Taking care of a loved one is one of the most stressful experiences we may ever have. There are many factors that can be involved in causing stress in a caregiver. Feelings such as anxiety, isolation, frustration, and guilt, fears for the future, and an unexpected and often unwanted change in the role that we are used to are among the many things that can cause stress. One of these alone can cause significant stress, but we all know that we can feel some or all of them at the same time or within each day. When they accumulate or occur simultaneously, the feelings can become overwhelming.

Stress may take the form of loneliness, irritability, anxiety, resentment, sadness, etc, and if not addressed these emotions can lead to severe physical symptoms that affect our health. Do these feelings affect you? I’d like to be able to say that I am not affected by stress, but I think I have experienced all of it. Stress is my daily companion. Being a caregiver for anybody is stressful at times, and having an ill spouse or parent has its own kind of built in stress because this is not how things are ‘supposed’ to be. I was not expecting to have to do ‘everything’ to keep our lives going smoothly – but I’m doing it because it needs to be done. I did not plan on watching the physical deterioration of the man I married, but I have to because I am there and he needs me. All of these issues, in addition to the time it all takes, contribute to feelings of stress in all of us.

We may understand that we are feeling stress and we may know why, but what seems more important is how we are able to or choose to cope with it. We need to maintain balance in our lives and to retain our sense of self, so we need to adopt some strategies for coping with stress that will allow that to happen. To begin with we need to recognize and admit the feelings that we have and recognize that they are part of being human. It’s important to know the difference between ‘having’ these feelings and ‘acting’ on them. For example, I may get upset when Stan doesn’t take the medication I just reminded him of, but I do not act on it by getting verbally angry with him (or pummeling on him like I want to). I can say to myself that I am ‘really angry’ and know that it’s okay to feel angry because now he will not able to be ready for us to leave on time, etc. Acting on the feeling would just increase my stress level and that is not good for either one of us.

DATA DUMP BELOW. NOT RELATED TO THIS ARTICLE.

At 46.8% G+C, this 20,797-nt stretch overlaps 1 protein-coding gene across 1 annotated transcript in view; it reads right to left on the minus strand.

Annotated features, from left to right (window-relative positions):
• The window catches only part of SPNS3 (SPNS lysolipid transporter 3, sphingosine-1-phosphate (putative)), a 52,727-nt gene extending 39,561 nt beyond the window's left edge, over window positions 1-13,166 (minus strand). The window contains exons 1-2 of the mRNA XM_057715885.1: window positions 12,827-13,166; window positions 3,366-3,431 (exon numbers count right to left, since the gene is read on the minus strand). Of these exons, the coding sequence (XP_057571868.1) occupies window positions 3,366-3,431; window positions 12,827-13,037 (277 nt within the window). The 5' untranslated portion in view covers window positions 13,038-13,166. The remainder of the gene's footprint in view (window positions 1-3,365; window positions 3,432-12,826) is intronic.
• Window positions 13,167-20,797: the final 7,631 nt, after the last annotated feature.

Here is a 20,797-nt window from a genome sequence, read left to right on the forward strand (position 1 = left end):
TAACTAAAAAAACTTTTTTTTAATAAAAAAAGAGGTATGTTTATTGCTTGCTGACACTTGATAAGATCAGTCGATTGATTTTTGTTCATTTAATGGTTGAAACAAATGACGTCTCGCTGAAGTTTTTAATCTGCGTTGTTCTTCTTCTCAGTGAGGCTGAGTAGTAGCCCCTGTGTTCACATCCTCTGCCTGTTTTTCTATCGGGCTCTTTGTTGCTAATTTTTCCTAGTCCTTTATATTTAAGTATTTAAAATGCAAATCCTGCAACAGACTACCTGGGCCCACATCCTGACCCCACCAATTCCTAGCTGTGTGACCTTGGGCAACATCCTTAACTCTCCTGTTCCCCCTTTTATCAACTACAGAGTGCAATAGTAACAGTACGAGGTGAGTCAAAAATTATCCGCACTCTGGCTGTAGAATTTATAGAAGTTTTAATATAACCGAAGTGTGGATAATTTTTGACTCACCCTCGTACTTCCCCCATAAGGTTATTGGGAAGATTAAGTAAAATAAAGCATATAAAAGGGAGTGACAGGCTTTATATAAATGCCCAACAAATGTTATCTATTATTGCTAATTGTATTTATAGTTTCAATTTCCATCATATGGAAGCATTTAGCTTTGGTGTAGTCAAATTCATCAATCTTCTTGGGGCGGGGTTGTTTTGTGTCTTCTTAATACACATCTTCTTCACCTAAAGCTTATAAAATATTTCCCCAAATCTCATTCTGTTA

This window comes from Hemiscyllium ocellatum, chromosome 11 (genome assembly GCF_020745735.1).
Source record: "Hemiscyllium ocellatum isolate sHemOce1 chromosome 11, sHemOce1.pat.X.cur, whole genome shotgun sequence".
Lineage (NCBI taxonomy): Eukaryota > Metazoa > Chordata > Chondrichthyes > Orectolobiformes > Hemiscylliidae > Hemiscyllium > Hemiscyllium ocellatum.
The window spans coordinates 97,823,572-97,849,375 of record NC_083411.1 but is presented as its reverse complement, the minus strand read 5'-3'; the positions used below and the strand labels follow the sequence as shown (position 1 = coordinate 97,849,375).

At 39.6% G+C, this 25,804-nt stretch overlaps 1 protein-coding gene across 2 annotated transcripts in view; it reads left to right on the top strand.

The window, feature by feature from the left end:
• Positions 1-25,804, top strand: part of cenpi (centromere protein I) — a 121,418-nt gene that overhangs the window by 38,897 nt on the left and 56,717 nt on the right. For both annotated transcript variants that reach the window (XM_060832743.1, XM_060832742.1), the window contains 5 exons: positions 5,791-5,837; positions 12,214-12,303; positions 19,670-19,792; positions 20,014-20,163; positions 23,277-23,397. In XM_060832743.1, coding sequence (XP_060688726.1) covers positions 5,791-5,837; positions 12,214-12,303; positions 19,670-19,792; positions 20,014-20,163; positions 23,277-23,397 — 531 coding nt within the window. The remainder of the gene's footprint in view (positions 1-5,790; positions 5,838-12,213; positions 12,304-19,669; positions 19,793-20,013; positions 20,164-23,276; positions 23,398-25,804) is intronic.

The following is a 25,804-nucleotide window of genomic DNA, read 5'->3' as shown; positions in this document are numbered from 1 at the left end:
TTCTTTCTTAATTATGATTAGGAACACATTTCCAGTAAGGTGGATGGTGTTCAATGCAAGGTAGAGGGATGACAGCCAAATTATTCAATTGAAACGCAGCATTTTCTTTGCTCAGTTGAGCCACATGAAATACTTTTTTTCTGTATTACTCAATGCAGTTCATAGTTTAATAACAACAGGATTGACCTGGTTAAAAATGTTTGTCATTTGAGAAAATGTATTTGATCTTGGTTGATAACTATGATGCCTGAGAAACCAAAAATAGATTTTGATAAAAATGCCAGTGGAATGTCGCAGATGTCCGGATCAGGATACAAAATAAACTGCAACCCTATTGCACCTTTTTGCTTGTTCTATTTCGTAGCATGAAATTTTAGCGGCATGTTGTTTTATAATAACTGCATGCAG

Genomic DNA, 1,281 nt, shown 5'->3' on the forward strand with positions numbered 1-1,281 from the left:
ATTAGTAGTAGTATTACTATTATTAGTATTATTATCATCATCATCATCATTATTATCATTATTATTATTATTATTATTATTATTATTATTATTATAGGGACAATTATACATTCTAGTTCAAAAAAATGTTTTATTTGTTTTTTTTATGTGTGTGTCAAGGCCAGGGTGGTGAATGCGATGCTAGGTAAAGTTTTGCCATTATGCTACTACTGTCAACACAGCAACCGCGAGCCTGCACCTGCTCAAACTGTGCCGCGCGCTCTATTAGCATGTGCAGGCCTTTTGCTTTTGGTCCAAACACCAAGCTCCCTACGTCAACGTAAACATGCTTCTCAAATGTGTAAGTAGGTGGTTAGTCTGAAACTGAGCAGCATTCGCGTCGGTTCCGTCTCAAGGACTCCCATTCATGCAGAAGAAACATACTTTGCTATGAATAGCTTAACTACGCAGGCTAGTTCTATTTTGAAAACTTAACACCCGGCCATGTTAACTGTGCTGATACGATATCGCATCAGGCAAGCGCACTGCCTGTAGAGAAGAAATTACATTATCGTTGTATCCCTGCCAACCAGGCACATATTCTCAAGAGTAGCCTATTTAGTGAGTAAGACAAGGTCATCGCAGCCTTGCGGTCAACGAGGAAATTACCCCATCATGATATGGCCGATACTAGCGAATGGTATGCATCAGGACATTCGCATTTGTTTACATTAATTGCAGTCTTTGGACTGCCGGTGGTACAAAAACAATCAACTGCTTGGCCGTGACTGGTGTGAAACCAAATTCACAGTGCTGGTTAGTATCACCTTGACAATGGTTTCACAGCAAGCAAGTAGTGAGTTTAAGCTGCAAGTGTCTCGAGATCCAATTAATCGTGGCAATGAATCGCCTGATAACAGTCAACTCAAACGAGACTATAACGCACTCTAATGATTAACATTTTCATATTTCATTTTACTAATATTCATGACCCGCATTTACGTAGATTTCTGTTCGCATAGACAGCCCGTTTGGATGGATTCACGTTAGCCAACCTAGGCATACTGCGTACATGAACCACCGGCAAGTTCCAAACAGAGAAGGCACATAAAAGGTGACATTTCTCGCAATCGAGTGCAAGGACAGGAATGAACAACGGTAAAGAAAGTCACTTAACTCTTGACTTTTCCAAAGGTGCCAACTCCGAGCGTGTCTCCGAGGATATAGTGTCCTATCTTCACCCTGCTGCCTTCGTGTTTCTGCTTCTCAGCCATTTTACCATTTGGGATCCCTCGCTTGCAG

If your feelings are very intense, it’s better to walk away and try to moderate the feelings. Often times these strong feelings really need to be expressed so call a friend or a therapist or engage in some primal screaming in another room or outside. (Your neighbors will probably even understand). Dwelling on negative feelings by yourself can really intensify and crystallize them.

I have found that regular aerobic exercise, three times a week for me, has been a tremendous help in allowing me to deal with the feelings that stress creates. I also recently started weekly yoga classes and am currently reading about meditation. I started short meditation sessions a week ago and I really seem to feel much calmer. I hope these strategies will be helpful.

We each have to find what it is that works for us as individuals, but I think it is extremely unhealthy to do nothing. There is a choice involved here, so I hope that you will choose to help yourself deal more positively with stress.

Editors Note: Susan was caregiver to her husband Stan, diagnosed with Parkinson’s disease in 1980. He passed away on August 12, 2008 at the age of 73.

About the Author
Susan Hamburger earned a Bachelors Degree from the University of Wisconsin in Elementary Education, and two Master’s Degrees, in Educational Psychology and Biostatistics / Epidemiology. She has been a kindergarten teacher, a school psychologist, and retired as Bio-statistician at the National Institute of Mental Health.Susan has served on the Board of local Parkinson’s disease support group organizations since the early 1990’s. She has served Chair of the Patient Services Committee, Vice-President and President of the Washington DC area chapters of the American Parkinson’s Disease Association and the National Parkinson’s Disease Foundation. Susan has also spent many hours on Capitol Hill, lobbying our Senators and Representatives to increase the funding for Parkinson’s disease research.